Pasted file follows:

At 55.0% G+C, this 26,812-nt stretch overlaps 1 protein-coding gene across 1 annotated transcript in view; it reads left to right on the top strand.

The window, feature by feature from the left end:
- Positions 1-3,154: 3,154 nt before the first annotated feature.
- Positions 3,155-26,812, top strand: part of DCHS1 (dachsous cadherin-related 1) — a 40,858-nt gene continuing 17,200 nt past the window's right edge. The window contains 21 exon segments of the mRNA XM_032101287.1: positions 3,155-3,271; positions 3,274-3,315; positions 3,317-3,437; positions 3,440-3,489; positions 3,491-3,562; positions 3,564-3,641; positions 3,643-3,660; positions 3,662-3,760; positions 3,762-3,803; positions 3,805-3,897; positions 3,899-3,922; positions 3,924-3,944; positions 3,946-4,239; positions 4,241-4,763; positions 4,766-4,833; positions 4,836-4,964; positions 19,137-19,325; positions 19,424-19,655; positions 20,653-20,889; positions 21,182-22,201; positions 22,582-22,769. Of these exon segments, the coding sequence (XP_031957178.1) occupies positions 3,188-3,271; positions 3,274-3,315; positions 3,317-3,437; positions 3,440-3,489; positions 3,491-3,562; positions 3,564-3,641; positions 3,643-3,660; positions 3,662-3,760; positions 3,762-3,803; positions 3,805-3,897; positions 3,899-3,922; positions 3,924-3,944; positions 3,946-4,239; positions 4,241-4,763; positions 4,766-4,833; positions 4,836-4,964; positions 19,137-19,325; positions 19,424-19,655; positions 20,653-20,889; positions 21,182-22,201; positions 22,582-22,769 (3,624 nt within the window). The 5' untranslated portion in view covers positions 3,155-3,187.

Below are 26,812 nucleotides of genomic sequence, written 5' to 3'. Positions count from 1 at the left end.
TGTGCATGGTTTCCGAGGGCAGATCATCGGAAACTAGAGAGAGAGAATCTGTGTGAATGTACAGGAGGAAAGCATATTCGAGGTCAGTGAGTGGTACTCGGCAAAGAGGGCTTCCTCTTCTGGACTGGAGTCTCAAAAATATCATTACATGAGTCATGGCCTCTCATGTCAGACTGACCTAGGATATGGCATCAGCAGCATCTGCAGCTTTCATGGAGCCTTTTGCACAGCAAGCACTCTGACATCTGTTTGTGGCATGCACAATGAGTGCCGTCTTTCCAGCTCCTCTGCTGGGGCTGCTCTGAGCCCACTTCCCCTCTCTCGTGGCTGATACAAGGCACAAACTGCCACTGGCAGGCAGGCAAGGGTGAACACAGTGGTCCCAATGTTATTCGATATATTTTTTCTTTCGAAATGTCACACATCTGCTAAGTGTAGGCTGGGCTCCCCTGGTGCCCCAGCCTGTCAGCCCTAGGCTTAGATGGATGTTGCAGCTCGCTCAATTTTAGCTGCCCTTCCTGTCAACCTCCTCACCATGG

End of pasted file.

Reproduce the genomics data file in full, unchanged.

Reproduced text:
At 55.0% G+C, this 26,812-nt stretch overlaps 1 protein-coding gene across 1 annotated transcript in view; it reads left to right on the top strand.

The window, feature by feature from the left end:
- Positions 1-3,154: 3,154 nt before the first annotated feature.
- Positions 3,155-26,812, top strand: part of DCHS1 (dachsous cadherin-related 1) — a 40,858-nt gene continuing 17,200 nt past the window's right edge. The window contains 21 exon segments of the mRNA XM_032101287.1: positions 3,155-3,271; positions 3,274-3,315; positions 3,317-3,437; positions 3,440-3,489; positions 3,491-3,562; positions 3,564-3,641; positions 3,643-3,660; positions 3,662-3,760; positions 3,762-3,803; positions 3,805-3,897; positions 3,899-3,922; positions 3,924-3,944; positions 3,946-4,239; positions 4,241-4,763; positions 4,766-4,833; positions 4,836-4,964; positions 19,137-19,325; positions 19,424-19,655; positions 20,653-20,889; positions 21,182-22,201; positions 22,582-22,769. Of these exon segments, the coding sequence (XP_031957178.1) occupies positions 3,188-3,271; positions 3,274-3,315; positions 3,317-3,437; positions 3,440-3,489; positions 3,491-3,562; positions 3,564-3,641; positions 3,643-3,660; positions 3,662-3,760; positions 3,762-3,803; positions 3,805-3,897; positions 3,899-3,922; positions 3,924-3,944; positions 3,946-4,239; positions 4,241-4,763; positions 4,766-4,833; positions 4,836-4,964; positions 19,137-19,325; positions 19,424-19,655; positions 20,653-20,889; positions 21,182-22,201; positions 22,582-22,769 (3,624 nt within the window). The 5' untranslated portion in view covers positions 3,155-3,187.

Below are 26,812 nucleotides of genomic sequence, written 5' to 3'. Positions count from 1 at the left end.
TGTGCATGGTTTCCGAGGGCAGATCATCGGAAACTAGAGAGAGAGAATCTGTGTGAATGTACAGGAGGAAAGCATATTCGAGGTCAGTGAGTGGTACTCGGCAAAGAGGGCTTCCTCTTCTGGACTGGAGTCTCAAAAATATCATTACATGAGTCATGGCCTCTCATGTCAGACTGACCTAGGATATGGCATCAGCAGCATCTGCAGCTTTCATGGAGCCTTTTGCACAGCAAGCACTCTGACATCTGTTTGTGGCATGCACAATGAGTGCCGTCTTTCCAGCTCCTCTGCTGGGGCTGCTCTGAGCCCACTTCCCCTCTCTCGTGGCTGATACAAGGCACAAACTGCCACTGGCAGGCAGGCAAGGGTGAACACAGTGGTCCCAATGTTATTCGATATATTTTTTCTTTCGAAATGTCACACATCTGCTAAGTGTAGGCTGGGCTCCCCTGGTGCCCCAGCCTGTCAGCCCTAGGCTTAGATGGATGTTGCAGCTCGCTCAATTTTAGCTGCCCTTCCTGTCAACCTCCTCACCATGG